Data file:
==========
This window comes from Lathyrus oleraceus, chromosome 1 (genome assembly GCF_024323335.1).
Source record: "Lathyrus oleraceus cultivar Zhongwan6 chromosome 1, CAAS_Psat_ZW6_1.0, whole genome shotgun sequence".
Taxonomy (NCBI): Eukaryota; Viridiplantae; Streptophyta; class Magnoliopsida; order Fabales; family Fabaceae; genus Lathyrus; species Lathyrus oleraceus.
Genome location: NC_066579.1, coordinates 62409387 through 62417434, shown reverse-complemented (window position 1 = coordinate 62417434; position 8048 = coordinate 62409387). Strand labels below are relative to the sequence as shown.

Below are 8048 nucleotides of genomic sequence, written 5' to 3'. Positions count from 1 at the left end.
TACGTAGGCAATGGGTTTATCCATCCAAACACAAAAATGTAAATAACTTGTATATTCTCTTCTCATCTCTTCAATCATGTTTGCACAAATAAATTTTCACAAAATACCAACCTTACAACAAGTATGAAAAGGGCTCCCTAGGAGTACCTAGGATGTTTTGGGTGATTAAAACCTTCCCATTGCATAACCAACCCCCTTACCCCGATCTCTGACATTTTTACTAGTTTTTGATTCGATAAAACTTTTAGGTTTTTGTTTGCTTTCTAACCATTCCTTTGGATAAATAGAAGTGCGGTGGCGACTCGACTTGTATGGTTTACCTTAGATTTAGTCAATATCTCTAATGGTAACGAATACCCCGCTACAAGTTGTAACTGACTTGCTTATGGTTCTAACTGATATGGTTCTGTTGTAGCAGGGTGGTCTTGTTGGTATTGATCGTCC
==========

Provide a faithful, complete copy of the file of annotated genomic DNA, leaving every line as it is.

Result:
This window comes from Lathyrus oleraceus, chromosome 1 (genome assembly GCF_024323335.1).
Source record: "Lathyrus oleraceus cultivar Zhongwan6 chromosome 1, CAAS_Psat_ZW6_1.0, whole genome shotgun sequence".
Taxonomy (NCBI): Eukaryota; Viridiplantae; Streptophyta; class Magnoliopsida; order Fabales; family Fabaceae; genus Lathyrus; species Lathyrus oleraceus.
Genome location: NC_066579.1, coordinates 62409387 through 62417434, shown reverse-complemented (window position 1 = coordinate 62417434; position 8048 = coordinate 62409387). Strand labels below are relative to the sequence as shown.

Below are 8048 nucleotides of genomic sequence, written 5' to 3'. Positions count from 1 at the left end.
TACGTAGGCAATGGGTTTATCCATCCAAACACAAAAATGTAAATAACTTGTATATTCTCTTCTCATCTCTTCAATCATGTTTGCACAAATAAATTTTCACAAAATACCAACCTTACAACAAGTATGAAAAGGGCTCCCTAGGAGTACCTAGGATGTTTTGGGTGATTAAAACCTTCCCATTGCATAACCAACCCCCTTACCCCGATCTCTGACATTTTTACTAGTTTTTGATTCGATAAAACTTTTAGGTTTTTGTTTGCTTTCTAACCATTCCTTTGGATAAATAGAAGTGCGGTGGCGACTCGACTTGTATGGTTTACCTTAGATTTAGTCAATATCTCTAATGGTAACGAATACCCCGCTACAAGTTGTAACTGACTTGCTTATGGTTCTAACTGATATGGTTCTGTTGTAGCAGGGTGGTCTTGTTGGTATTGATCGTCC